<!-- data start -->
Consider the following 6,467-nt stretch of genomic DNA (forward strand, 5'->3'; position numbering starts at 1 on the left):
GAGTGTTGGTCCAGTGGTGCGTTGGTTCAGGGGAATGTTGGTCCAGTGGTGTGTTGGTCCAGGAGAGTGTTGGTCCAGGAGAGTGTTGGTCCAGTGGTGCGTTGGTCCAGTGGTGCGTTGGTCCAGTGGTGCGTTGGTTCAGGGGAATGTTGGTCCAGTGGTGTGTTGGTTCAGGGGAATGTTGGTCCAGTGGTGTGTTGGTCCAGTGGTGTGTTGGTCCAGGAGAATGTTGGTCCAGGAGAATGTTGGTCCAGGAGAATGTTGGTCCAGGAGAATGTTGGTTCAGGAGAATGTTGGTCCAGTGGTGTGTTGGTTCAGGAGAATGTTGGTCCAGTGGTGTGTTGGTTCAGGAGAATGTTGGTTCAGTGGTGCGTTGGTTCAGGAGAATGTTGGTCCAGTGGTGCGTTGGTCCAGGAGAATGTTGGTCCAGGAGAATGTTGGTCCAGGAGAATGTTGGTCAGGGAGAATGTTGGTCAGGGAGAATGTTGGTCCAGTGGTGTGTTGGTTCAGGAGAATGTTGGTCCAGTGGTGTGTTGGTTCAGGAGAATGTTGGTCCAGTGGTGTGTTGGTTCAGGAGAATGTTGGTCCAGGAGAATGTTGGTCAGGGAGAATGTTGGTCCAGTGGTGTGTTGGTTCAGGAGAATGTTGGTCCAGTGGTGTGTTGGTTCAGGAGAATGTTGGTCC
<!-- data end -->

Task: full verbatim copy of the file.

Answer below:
Consider the following 6,467-nt stretch of genomic DNA (forward strand, 5'->3'; position numbering starts at 1 on the left):
GAGTGTTGGTCCAGTGGTGCGTTGGTTCAGGGGAATGTTGGTCCAGTGGTGTGTTGGTCCAGGAGAGTGTTGGTCCAGGAGAGTGTTGGTCCAGTGGTGCGTTGGTCCAGTGGTGCGTTGGTCCAGTGGTGCGTTGGTTCAGGGGAATGTTGGTCCAGTGGTGTGTTGGTTCAGGGGAATGTTGGTCCAGTGGTGTGTTGGTCCAGTGGTGTGTTGGTCCAGGAGAATGTTGGTCCAGGAGAATGTTGGTCCAGGAGAATGTTGGTCCAGGAGAATGTTGGTTCAGGAGAATGTTGGTCCAGTGGTGTGTTGGTTCAGGAGAATGTTGGTCCAGTGGTGTGTTGGTTCAGGAGAATGTTGGTTCAGTGGTGCGTTGGTTCAGGAGAATGTTGGTCCAGTGGTGCGTTGGTCCAGGAGAATGTTGGTCCAGGAGAATGTTGGTCCAGGAGAATGTTGGTCAGGGAGAATGTTGGTCAGGGAGAATGTTGGTCCAGTGGTGTGTTGGTTCAGGAGAATGTTGGTCCAGTGGTGTGTTGGTTCAGGAGAATGTTGGTCCAGTGGTGTGTTGGTTCAGGAGAATGTTGGTCCAGGAGAATGTTGGTCAGGGAGAATGTTGGTCCAGTGGTGTGTTGGTTCAGGAGAATGTTGGTCCAGTGGTGTGTTGGTTCAGGAGAATGTTGGTCC